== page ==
Colin Smith CBE
Director, Engineering and Technology, Rolls-Royce
Colin Smith joined Rolls-Royce as an undergraduate apprentice and has held a number of senior positions with the group before being appointed Director – Engineering & Technology, and joining the Rolls-Royce main board in 2005.
Colin is a Fellow of the Royal Academy of Engineering, The Royal Aeronautical Society and The Institution of Mechanical Engineers and was a Royal Academy Silver Medal winner in 2002.
He has been awarded honorary doctorates by the University of Strathclyde, the University of Loughborough and the University of Southampton.
How has your company engaged with young people and the community to improve the image of manufacturing?
At Rolls-Royce we have always been very proactive in engaging with young people and the community, in order to highlight the great career opportunities that science and engineering can provide. For example, our Science Prize, which is now in its eighth year, recognises and rewards excellent science teaching and so far has given £800,000 in prize money.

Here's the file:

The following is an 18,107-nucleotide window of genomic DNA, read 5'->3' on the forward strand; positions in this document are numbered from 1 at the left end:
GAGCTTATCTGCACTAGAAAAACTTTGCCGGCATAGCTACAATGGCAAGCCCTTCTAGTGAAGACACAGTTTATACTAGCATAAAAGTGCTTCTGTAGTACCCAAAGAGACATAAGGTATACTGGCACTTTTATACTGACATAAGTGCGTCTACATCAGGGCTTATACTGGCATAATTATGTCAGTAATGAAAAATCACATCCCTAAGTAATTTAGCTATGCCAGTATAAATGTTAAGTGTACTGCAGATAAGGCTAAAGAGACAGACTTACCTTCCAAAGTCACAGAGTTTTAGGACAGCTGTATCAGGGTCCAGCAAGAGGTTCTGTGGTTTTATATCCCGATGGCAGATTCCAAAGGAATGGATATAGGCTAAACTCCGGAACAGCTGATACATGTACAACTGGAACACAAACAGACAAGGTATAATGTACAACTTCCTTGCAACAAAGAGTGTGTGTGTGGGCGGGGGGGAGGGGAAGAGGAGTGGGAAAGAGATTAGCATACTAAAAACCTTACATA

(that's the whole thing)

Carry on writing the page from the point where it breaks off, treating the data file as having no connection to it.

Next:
Hundreds of our employees are STEM ambassadors and we regularly host factory tours, activities and events with schools to show pupils how exciting engineering can be. A number of our employees are also School Governors and our Graduate and Apprentice programmes incorporate projects promoting science and engineering in local schools and the community.
What have you personally done to improve youth engagement with manufacturing?
I have been a School Governor for many years and I have given a number of lectures to students highlighting the opportunities in engineering. I also participate in projects organised by Rolls-Royce and other professional institutes to engage with schools. These projects include the annual Big Bang Fair and the exciting BLOODHOUND Project, which aims to promote science, technology, engineering and mathematics to young people, by demonstrating how they can be harnessed to achieve the seemingly impossible – setting a 1,000 mph land speed record.
What more needs to be done?
The future critically depends on the engineers, scientists and mathematicians who will discover how to produce enough low carbon energy to power the world; develop pharmaceuticals that can cure the diseases that current medicines cannot; and build planes that travel non-stop to the furthest corners of the world using less fuel and travelling far more quietly than any aircraft today.
It is important that we explain to young people the role they can play and the opportunities that a career addressing these challenges can provide. However, it is not just down to industry to tell that story.
Companies like Jaguar Land Rover, JCB and BAE Systems do a great job, but Government, the media and crucially schools, have a major role to play.